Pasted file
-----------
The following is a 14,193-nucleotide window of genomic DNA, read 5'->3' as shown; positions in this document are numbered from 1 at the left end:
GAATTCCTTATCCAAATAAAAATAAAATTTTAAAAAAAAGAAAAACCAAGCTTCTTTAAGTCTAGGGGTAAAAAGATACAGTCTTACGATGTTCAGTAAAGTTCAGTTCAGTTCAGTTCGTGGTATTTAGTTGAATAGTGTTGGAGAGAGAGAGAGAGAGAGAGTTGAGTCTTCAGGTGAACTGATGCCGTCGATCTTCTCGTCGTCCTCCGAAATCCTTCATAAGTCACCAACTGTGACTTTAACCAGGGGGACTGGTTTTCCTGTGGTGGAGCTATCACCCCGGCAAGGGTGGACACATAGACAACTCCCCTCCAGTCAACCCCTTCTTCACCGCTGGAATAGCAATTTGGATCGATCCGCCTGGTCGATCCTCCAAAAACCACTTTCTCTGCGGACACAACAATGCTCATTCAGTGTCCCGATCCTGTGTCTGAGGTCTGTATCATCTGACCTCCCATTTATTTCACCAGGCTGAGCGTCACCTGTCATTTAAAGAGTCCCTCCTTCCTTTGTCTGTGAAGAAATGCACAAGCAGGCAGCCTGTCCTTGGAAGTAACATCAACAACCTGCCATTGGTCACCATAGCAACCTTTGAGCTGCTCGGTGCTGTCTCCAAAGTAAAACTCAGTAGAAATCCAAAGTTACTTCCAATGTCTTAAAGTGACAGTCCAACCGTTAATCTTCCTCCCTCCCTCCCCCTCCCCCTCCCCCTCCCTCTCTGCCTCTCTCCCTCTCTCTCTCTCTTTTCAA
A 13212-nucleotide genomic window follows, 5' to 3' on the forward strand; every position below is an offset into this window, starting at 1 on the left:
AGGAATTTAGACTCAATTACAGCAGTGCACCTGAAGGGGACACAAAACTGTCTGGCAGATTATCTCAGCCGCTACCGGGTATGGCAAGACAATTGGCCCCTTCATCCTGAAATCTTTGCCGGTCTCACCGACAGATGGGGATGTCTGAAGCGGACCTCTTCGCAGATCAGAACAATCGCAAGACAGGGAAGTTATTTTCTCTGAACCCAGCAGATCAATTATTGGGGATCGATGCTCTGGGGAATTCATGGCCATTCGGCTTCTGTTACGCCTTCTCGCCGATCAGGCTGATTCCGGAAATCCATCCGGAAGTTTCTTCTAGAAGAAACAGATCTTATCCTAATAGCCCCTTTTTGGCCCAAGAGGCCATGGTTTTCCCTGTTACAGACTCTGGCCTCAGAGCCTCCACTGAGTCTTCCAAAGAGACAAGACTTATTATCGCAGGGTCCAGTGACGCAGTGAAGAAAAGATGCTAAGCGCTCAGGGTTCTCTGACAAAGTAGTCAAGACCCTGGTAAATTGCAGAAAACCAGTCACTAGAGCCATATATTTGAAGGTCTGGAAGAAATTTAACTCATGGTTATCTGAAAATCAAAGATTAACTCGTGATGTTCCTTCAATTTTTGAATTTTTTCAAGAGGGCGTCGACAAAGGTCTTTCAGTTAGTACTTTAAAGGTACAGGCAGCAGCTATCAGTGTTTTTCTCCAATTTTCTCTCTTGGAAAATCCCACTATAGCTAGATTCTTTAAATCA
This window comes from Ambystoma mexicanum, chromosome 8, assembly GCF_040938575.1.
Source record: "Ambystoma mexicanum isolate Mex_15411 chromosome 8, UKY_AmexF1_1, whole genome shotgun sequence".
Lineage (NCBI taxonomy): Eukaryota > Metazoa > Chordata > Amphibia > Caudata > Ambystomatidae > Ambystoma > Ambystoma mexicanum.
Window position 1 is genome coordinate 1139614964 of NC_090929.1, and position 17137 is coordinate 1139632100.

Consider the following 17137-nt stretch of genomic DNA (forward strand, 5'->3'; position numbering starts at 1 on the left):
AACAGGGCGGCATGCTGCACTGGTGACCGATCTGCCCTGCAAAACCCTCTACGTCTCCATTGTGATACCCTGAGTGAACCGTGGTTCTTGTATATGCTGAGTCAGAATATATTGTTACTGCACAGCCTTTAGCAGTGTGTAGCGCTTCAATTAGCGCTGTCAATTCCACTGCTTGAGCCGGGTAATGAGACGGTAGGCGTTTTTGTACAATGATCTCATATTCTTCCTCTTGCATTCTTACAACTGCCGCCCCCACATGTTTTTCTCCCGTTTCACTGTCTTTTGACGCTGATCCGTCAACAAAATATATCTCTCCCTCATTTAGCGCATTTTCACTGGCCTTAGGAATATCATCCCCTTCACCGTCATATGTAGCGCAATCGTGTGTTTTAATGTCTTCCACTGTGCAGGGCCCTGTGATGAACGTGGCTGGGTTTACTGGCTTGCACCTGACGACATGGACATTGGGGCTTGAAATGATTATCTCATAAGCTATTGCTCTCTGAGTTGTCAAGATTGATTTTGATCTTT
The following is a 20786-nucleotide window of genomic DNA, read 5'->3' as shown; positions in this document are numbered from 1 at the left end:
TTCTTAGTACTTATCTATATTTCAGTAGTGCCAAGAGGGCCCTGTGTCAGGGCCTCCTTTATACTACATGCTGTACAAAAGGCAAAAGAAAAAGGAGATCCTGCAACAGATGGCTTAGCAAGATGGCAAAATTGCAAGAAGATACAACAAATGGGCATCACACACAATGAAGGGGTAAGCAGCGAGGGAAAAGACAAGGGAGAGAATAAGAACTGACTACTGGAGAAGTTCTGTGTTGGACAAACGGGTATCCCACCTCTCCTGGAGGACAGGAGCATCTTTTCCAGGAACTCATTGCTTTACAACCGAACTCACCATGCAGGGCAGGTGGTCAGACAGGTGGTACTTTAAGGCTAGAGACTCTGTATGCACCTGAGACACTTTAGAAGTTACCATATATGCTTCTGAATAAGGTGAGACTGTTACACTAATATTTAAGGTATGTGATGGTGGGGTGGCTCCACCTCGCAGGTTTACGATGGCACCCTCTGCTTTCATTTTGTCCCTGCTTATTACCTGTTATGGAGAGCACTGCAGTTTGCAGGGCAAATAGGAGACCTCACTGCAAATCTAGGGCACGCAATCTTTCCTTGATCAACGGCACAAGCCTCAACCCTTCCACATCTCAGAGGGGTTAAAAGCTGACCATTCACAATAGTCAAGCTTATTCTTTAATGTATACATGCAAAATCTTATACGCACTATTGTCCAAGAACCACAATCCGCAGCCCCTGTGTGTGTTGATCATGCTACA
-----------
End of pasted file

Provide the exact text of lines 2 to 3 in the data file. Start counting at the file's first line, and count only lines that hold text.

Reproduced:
GAATTCCTTATCCAAATAAAAATAAAATTTTAAAAAAAAGAAAAACCAAGCTTCTTTAAGTCTAGGGGTAAAAAGATACAGTCTTACGATGTTCAGTAAAGTTCAGTTCAGTTCAGTTCGTGGTATTTAGTTGAATAGTGTTGGAGAGAGAGAGAGAGAGAGAGTTGAGTCTTCAGGTGAACTGATGCCGTCGATCTTCTCGTCGTCCTCCGAAATCCTTCATAAGTCACCAACTGTGACTTTAACCAGGGGGACTGGTTTTCCTGTGGTGGAGCTATCACCCCGGCAAGGGTGGACACATAGACAACTCCCCTCCAGTCAACCCCTTCTTCACCGCTGGAATAGCAATTTGGATCGATCCGCCTGGTCGATCCTCCAAAAACCACTTTCTCTGCGGACACAACAATGCTCATTCAGTGTCCCGATCCTGTGTCTGAGGTCTGTATCATCTGACCTCCCATTTATTTCACCAGGCTGAGCGTCACCTGTCATTTAAAGAGTCCCTCCTTCCTTTGTCTGTGAAGAAATGCACAAGCAGGCAGCCTGTCCTTGGAAGTAACATCAACAACCTGCCATTGGTCACCATAGCAACCTTTGAGCTGCTCGGTGCTGTCTCCAAAGTAAAACTCAGTAGAAATCCAAAGTTACTTCCAATGTCTTAAAGTGACAGTCCAACCGTTAATCTTCCTCCCTCCCTCCCCCTCCCCCTCCCCCTCCCTCTCTGCCTCTCTCCCTCTCTCTCTCTCTTTTCAA
A 13212-nucleotide genomic window follows, 5' to 3' on the forward strand; every position below is an offset into this window, starting at 1 on the left: